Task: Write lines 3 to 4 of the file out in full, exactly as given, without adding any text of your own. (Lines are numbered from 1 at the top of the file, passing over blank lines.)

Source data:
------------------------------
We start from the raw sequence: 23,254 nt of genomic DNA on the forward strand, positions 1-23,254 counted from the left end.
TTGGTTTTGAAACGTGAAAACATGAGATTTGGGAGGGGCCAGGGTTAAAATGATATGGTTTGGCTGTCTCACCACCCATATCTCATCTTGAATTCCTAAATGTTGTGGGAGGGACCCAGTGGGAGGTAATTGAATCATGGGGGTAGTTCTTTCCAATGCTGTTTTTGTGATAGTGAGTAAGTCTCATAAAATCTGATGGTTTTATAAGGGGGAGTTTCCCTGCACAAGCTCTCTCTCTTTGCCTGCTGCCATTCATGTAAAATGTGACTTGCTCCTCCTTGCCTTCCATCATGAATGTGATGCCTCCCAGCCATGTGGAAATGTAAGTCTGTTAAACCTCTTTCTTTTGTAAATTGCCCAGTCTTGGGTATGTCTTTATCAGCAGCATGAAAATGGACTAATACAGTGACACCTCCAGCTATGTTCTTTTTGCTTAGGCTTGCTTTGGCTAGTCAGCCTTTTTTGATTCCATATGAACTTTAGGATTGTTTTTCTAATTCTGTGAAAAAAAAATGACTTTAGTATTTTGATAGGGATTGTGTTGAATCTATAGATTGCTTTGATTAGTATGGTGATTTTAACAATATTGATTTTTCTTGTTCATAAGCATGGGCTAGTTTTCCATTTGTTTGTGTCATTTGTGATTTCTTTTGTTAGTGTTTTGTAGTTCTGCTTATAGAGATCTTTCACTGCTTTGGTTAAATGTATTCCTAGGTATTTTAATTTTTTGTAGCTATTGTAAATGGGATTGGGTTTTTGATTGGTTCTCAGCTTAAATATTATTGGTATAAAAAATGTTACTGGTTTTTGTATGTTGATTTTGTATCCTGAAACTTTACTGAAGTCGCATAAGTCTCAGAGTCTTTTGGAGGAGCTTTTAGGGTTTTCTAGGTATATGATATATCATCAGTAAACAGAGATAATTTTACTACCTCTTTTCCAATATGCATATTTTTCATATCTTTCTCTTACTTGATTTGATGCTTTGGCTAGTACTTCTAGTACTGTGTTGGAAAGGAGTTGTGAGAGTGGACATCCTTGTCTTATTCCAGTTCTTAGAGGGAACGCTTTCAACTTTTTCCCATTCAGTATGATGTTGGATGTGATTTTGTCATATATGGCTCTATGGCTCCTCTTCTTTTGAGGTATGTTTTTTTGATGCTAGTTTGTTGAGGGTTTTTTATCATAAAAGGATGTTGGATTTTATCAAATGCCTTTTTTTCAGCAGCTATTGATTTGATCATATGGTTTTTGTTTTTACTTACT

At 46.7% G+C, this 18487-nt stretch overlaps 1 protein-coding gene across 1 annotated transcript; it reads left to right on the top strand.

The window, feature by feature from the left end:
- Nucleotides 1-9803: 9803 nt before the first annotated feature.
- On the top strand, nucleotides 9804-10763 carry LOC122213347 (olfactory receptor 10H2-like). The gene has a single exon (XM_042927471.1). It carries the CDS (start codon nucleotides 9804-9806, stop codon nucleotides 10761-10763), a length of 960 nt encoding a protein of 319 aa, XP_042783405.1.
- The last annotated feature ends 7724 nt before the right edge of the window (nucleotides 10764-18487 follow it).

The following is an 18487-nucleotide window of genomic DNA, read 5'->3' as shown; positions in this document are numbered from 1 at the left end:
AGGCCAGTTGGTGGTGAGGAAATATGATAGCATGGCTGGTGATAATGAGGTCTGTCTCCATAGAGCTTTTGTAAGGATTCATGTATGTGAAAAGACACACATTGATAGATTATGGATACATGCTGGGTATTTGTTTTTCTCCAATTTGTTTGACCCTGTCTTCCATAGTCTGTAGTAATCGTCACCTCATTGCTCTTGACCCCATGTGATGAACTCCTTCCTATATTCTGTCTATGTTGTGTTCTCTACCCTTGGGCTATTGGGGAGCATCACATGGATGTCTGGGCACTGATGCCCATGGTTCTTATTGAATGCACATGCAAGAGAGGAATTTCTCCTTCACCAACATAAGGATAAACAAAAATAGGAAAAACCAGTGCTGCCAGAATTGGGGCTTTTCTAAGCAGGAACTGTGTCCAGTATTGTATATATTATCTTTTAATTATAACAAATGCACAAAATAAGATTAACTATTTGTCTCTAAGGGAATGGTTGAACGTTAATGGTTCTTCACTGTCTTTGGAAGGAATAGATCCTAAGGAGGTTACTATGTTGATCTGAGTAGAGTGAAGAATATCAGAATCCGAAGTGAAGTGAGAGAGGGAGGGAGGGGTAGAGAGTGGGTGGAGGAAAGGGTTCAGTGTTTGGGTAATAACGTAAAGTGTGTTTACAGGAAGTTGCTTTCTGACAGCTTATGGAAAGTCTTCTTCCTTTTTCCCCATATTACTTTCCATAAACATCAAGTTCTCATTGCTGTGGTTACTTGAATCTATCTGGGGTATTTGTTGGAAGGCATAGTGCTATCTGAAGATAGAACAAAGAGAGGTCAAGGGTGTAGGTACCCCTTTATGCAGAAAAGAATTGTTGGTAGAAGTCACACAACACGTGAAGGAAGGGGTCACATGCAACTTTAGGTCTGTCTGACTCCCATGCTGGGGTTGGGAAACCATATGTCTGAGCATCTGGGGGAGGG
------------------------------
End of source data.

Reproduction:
At 46.7% G+C, this 18487-nt stretch overlaps 1 protein-coding gene across 1 annotated transcript; it reads left to right on the top strand.

The window, feature by feature from the left end: